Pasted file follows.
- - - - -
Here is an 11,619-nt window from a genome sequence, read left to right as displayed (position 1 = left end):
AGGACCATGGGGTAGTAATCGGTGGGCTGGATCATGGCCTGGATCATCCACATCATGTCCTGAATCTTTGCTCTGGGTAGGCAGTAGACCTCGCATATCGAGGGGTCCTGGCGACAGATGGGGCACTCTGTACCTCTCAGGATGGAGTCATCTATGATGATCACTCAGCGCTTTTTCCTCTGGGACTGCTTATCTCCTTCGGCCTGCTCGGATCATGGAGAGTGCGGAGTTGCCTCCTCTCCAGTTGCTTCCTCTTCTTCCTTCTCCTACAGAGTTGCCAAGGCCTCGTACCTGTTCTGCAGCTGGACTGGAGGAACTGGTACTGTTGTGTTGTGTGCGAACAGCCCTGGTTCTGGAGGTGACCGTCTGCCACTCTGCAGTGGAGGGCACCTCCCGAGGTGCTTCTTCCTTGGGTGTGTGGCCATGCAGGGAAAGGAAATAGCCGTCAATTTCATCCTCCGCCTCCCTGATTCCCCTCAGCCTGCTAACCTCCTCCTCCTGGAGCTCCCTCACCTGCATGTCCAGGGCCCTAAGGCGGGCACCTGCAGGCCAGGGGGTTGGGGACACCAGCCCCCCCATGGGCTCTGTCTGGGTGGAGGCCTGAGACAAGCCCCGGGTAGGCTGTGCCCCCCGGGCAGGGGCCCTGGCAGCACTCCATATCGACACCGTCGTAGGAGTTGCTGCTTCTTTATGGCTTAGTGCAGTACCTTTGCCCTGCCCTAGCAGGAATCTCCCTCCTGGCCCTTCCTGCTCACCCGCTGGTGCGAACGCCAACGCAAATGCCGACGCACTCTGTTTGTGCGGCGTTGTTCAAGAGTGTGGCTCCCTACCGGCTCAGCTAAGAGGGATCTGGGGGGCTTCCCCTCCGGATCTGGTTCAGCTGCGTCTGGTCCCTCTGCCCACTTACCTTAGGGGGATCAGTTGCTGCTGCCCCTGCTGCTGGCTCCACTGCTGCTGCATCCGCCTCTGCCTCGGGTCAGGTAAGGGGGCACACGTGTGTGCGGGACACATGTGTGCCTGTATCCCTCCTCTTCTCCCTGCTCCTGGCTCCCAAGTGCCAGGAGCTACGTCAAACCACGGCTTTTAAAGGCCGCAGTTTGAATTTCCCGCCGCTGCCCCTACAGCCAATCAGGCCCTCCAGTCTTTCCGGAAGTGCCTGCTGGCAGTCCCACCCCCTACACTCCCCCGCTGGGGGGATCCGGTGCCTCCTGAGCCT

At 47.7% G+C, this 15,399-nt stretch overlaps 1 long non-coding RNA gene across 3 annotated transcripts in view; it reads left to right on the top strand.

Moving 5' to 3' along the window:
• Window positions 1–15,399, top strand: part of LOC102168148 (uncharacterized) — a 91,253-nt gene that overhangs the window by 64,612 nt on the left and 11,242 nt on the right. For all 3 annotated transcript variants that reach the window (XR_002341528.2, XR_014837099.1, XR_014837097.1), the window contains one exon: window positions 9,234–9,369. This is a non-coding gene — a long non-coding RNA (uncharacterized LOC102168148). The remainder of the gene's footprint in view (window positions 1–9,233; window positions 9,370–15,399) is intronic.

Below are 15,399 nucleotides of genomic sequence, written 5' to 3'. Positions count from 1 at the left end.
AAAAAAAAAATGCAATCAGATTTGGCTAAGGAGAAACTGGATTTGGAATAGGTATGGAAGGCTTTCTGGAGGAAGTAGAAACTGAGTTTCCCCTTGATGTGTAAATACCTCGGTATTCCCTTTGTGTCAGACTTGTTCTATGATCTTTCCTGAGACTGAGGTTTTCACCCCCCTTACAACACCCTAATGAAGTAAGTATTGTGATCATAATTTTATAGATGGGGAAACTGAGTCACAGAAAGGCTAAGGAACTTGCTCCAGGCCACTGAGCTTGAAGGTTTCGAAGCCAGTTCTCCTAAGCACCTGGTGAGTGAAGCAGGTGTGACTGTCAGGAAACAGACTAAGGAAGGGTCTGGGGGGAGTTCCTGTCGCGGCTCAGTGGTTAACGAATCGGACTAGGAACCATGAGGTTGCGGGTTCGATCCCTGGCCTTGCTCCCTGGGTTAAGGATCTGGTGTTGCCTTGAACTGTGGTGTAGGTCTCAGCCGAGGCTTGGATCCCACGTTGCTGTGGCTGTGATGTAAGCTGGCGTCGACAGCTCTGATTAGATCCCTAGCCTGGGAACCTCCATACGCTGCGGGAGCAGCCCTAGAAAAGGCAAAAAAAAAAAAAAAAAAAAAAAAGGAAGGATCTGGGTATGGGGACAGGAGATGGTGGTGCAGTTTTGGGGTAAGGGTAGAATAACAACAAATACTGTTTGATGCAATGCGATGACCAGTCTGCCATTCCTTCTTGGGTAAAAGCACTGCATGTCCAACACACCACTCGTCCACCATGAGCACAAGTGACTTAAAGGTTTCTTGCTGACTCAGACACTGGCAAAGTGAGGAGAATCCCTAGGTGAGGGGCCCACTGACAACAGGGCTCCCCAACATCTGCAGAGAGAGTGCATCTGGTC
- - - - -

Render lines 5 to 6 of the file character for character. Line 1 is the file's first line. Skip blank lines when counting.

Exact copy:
• Window positions 1–15,399, top strand: part of LOC102168148 (uncharacterized) — a 91,253-nt gene that overhangs the window by 64,612 nt on the left and 11,242 nt on the right. For all 3 annotated transcript variants that reach the window (XR_002341528.2, XR_014837099.1, XR_014837097.1), the window contains one exon: window positions 9,234–9,369. This is a non-coding gene — a long non-coding RNA (uncharacterized LOC102168148). The remainder of the gene's footprint in view (window positions 1–9,233; window positions 9,370–15,399) is intronic.

Below are 15,399 nucleotides of genomic sequence, written 5' to 3'. Positions count from 1 at the left end.